April 06, 2017 Category: Employment Law
Many 401(k) plans provide that an employee participant can receive a distribution of his or her elective deferrals from the plan on account of a financial hardship. A hardship distribution is only permitted if the employee experiences an immediate and heavy financial need and the distribution is required to satisfy that need. An immediate and heavy financial is defined by the IRS as one or more of the following with respect to the employee or the employee’s immediate family: (i) medical expenses; (ii) purchase of a principal residence (employee only); (iii) tuition and related educational expenses; (iv) payment necessary to prevent an eviction or foreclosure of a principal residence; (v) burial expenses; and (vi) repair expenses for damage to the employee’s principal residence.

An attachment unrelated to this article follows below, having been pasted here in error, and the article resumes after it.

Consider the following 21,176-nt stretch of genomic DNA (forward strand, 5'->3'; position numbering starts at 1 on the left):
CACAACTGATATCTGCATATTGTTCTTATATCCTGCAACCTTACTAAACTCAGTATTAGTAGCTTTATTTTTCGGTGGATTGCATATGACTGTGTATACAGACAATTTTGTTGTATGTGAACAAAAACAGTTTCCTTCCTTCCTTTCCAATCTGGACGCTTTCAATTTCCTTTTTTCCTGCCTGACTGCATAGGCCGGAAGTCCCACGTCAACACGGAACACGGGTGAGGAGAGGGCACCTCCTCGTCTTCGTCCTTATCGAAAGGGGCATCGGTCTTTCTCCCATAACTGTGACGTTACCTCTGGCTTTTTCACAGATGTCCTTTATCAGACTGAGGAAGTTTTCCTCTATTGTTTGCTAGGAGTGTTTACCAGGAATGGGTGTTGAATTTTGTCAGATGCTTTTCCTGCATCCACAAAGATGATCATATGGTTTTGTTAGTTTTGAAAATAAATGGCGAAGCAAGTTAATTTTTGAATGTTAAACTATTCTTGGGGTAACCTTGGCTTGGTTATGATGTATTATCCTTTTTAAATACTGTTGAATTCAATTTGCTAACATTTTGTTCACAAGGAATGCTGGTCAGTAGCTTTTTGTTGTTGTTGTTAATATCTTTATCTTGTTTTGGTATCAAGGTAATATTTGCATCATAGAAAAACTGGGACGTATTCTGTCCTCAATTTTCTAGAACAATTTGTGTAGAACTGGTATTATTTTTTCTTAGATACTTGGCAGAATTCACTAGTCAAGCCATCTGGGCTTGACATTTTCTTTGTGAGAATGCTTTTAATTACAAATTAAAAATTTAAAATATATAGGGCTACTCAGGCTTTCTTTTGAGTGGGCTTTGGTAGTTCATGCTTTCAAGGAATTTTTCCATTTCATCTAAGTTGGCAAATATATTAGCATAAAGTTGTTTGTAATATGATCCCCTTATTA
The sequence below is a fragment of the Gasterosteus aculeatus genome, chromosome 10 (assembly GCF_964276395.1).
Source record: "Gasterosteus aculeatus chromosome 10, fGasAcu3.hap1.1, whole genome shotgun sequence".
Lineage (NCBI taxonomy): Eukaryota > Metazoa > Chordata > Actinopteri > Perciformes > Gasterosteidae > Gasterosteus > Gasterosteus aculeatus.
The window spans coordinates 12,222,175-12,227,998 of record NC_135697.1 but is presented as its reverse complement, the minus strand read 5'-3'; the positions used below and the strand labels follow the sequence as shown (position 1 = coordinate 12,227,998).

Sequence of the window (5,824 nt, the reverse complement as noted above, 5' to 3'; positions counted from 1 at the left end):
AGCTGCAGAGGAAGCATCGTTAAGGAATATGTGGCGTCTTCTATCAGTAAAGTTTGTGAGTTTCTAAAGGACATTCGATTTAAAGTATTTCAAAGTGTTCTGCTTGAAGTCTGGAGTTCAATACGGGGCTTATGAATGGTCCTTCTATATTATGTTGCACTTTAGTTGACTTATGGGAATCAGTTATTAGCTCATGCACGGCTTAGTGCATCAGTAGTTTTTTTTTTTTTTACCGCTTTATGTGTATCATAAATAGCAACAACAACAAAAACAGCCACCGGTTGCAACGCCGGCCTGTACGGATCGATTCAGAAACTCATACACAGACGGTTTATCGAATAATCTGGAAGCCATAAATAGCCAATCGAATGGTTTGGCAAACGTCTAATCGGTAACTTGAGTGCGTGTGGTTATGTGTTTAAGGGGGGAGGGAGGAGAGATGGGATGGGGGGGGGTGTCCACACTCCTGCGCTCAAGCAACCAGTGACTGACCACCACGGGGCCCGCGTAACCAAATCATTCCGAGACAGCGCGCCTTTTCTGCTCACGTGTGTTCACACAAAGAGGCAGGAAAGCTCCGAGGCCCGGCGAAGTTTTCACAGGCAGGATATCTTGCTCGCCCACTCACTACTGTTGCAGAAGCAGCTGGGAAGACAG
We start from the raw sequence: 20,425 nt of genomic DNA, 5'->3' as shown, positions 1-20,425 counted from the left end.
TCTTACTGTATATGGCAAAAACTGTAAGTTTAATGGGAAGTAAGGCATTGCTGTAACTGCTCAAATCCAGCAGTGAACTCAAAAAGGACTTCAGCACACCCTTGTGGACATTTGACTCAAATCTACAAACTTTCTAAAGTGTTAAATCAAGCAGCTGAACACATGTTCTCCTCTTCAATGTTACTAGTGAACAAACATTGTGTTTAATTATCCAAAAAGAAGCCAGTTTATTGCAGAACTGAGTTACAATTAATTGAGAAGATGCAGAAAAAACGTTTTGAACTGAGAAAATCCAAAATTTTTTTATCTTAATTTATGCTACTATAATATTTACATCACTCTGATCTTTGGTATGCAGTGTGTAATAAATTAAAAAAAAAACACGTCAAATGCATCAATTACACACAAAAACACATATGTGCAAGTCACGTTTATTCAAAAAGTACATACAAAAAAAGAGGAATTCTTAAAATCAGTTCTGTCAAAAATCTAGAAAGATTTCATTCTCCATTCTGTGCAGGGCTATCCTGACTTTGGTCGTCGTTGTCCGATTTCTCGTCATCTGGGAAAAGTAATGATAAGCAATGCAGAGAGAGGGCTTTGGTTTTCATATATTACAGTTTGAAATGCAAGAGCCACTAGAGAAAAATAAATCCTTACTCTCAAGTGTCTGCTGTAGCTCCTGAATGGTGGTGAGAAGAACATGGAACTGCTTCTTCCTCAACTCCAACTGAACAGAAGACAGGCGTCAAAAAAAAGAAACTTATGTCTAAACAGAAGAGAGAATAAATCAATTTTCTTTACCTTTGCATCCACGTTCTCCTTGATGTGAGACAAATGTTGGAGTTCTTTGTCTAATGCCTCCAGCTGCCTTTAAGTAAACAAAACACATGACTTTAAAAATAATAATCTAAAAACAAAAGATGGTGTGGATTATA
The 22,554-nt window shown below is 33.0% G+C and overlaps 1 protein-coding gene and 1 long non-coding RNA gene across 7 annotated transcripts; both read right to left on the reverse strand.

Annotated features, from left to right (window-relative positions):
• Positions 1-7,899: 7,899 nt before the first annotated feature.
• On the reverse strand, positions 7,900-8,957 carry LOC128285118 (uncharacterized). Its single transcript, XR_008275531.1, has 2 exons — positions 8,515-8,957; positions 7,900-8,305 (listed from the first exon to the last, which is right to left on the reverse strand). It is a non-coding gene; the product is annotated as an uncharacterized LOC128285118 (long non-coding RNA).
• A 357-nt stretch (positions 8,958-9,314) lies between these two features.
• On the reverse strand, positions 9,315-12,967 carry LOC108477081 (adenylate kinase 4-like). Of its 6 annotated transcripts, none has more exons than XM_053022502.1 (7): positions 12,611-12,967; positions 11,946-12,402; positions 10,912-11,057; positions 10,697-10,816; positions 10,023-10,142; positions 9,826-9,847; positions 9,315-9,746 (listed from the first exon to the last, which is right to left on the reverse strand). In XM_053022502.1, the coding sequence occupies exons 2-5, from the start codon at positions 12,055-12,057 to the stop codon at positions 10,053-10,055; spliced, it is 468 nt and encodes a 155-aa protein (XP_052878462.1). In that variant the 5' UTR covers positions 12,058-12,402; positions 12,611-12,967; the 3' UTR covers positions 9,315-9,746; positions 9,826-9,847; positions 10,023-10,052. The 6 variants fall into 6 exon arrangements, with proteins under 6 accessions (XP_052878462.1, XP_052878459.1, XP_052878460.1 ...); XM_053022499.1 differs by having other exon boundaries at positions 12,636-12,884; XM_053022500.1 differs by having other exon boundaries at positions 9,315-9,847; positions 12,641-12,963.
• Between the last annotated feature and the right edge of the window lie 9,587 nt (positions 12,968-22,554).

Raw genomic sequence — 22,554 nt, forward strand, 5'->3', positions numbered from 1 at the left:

A big issue for sponsors of 401(k) plans is what substantiation is needed to document that the conditions for a hardship distribution are met. The IRS recently updated their Internal Revenue Manual to provide guidance for their auditors regarding examinations (audits) of qualified plans with respect to hardship distributions. The list above is merely a summary. The IRS has provided a detailed memorandum of what documentation is required (see IRS Memorandum). Although the memorandum is not official guidance and does not create a safe harbor for 401(k) plans, it is helpful in establishing procedures with respect to hardship distribution requests from employees. If you do have questions, please contact me at email@example.com.